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With existing technology, it is already possible for personal agents to schedule meetings for their users, to write the small print of an agreement, and for agents to search the Internet for the cheapest price. But serious negotiation cranks the difficulty of the problem up several notches. In this paper, we review what game theory has to offer in the light(More)
This paper examines evolutionary equilibrium selection in bargaining models. We show that random best-response and continuous best-response learning dynamics give rise to (different) simple sufficient conditions for identifying outcomes as stochastically stable. This allows us to characterize the implications of these dynamics in simple bargaining games.
This paper develops an approach to equilibrium selection in game theory based on studying. the learning process through which equilibrium is achieved. The differential equations derived from models of interactive learning typically have stationary states that are not isolated. Instead, Nash equilibria that specify different out-of-equilibrium behaviour(More)
This paper characterizes modified evolutiona.rily stable strategies (MESSes) in Rubinstein's alternating-offers, infinite-horizon bargaining game. The MESS concept modifies the idea of an neutrally stable strategy by favoring a simple strategy over a more complex strategy when both yield the same pay-off. Our complexity notion is weaker than the common(More)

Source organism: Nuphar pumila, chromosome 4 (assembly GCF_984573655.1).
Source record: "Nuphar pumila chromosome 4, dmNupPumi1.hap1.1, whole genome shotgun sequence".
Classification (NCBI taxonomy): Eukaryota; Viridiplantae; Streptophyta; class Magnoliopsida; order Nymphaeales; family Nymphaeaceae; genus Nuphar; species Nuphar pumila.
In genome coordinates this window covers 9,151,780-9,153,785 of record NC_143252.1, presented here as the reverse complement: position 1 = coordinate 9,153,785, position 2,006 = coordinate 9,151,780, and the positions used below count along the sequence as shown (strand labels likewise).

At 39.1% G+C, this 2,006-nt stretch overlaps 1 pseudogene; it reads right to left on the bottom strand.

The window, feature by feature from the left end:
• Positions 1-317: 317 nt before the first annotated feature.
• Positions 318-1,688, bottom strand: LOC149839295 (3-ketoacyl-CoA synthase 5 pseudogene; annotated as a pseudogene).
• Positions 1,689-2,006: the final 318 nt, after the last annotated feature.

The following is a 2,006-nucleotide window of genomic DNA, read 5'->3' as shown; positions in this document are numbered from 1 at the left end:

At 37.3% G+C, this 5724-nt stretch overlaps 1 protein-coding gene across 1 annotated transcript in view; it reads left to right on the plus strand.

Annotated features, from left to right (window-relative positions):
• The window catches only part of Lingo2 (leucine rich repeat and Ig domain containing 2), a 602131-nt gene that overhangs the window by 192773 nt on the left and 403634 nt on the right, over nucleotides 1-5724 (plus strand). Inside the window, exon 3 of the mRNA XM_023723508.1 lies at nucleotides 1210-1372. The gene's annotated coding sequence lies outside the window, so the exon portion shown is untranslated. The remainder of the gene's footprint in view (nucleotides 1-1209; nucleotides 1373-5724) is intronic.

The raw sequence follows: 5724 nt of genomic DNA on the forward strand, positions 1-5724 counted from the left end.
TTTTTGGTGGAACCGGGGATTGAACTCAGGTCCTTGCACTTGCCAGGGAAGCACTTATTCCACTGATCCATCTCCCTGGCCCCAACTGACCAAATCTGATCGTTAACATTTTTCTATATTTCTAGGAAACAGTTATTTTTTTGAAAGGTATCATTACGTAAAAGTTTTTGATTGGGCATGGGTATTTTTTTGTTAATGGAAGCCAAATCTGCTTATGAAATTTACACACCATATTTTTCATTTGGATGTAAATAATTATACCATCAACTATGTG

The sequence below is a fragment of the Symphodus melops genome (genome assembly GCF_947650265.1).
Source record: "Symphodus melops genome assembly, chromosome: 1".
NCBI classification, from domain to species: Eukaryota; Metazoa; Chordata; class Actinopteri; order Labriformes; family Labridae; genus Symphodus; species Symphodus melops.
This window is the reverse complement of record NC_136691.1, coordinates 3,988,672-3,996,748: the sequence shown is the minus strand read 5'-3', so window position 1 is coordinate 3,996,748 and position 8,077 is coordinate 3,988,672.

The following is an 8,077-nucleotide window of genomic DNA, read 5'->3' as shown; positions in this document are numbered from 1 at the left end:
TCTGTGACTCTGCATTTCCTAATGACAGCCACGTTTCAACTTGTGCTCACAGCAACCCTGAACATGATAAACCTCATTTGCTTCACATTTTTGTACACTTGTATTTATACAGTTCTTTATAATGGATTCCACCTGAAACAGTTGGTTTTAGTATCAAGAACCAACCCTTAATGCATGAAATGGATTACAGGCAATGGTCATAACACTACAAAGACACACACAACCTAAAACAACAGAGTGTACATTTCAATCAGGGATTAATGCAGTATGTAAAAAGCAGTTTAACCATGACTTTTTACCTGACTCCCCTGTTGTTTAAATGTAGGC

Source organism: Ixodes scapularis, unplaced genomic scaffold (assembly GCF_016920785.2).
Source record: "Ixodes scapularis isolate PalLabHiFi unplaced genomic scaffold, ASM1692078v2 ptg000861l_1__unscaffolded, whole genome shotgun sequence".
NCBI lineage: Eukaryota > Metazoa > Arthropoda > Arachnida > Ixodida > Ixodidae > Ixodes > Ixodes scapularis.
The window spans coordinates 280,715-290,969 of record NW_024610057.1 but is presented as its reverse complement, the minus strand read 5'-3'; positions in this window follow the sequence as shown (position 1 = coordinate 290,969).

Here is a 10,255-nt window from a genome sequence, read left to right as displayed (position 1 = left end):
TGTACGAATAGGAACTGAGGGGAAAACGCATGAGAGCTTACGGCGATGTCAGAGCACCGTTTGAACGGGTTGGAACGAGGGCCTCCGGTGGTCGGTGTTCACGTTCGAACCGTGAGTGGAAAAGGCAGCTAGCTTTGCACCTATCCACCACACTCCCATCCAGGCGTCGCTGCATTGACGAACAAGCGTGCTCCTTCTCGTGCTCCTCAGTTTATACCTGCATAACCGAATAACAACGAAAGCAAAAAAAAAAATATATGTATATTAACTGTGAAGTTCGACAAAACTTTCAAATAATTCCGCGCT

Experimental results on the Ellsberg paradox typically reveal behavior that is commonly interpreted as ambiguity aversion. The experiments reported in the current paper find the objective probabilities for drawing a red ball that make subjects indifferent between various risky and uncertain Ellsberg bets. They allow us to examine the predictive power of(More)
1 1 We thank Menesh Patel and John Straub for research assistance and thank Vince Crawford for helpful comments. The instructions and data for the experiments reported in this paper are posted at This paper reports experiments with one-stage and two-stage alternating-offers bargaining games. Payoff-interdependent preferences have been suggested as an(More)